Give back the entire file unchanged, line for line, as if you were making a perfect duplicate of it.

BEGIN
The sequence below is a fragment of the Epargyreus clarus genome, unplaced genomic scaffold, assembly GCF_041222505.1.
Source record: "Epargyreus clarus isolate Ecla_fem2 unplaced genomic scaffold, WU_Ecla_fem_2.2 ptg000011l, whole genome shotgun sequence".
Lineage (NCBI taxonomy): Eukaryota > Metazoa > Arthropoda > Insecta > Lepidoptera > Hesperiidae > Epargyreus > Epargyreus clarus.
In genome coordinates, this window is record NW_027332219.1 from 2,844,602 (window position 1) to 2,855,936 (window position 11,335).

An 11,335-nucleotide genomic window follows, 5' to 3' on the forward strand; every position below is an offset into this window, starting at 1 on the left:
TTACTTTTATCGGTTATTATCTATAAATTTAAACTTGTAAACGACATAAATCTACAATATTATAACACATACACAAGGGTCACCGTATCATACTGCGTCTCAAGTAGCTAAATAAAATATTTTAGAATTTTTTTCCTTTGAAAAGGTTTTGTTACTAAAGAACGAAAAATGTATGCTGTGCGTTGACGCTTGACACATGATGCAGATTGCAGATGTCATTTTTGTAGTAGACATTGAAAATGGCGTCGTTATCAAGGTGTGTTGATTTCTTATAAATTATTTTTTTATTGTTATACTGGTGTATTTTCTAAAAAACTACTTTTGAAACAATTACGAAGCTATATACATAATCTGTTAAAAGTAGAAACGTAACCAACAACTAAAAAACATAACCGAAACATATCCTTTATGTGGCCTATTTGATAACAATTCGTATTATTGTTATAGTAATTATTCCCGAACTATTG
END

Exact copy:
The sequence below is a fragment of the Epargyreus clarus genome, unplaced genomic scaffold, assembly GCF_041222505.1.
Source record: "Epargyreus clarus isolate Ecla_fem2 unplaced genomic scaffold, WU_Ecla_fem_2.2 ptg000011l, whole genome shotgun sequence".
Lineage (NCBI taxonomy): Eukaryota > Metazoa > Arthropoda > Insecta > Lepidoptera > Hesperiidae > Epargyreus > Epargyreus clarus.
In genome coordinates, this window is record NW_027332219.1 from 2,844,602 (window position 1) to 2,855,936 (window position 11,335).

An 11,335-nucleotide genomic window follows, 5' to 3' on the forward strand; every position below is an offset into this window, starting at 1 on the left:
TTACTTTTATCGGTTATTATCTATAAATTTAAACTTGTAAACGACATAAATCTACAATATTATAACACATACACAAGGGTCACCGTATCATACTGCGTCTCAAGTAGCTAAATAAAATATTTTAGAATTTTTTTCCTTTGAAAAGGTTTTGTTACTAAAGAACGAAAAATGTATGCTGTGCGTTGACGCTTGACACATGATGCAGATTGCAGATGTCATTTTTGTAGTAGACATTGAAAATGGCGTCGTTATCAAGGTGTGTTGATTTCTTATAAATTATTTTTTTATTGTTATACTGGTGTATTTTCTAAAAAACTACTTTTGAAACAATTACGAAGCTATATACATAATCTGTTAAAAGTAGAAACGTAACCAACAACTAAAAAACATAACCGAAACATATCCTTTATGTGGCCTATTTGATAACAATTCGTATTATTGTTATAGTAATTATTCCCGAACTATTG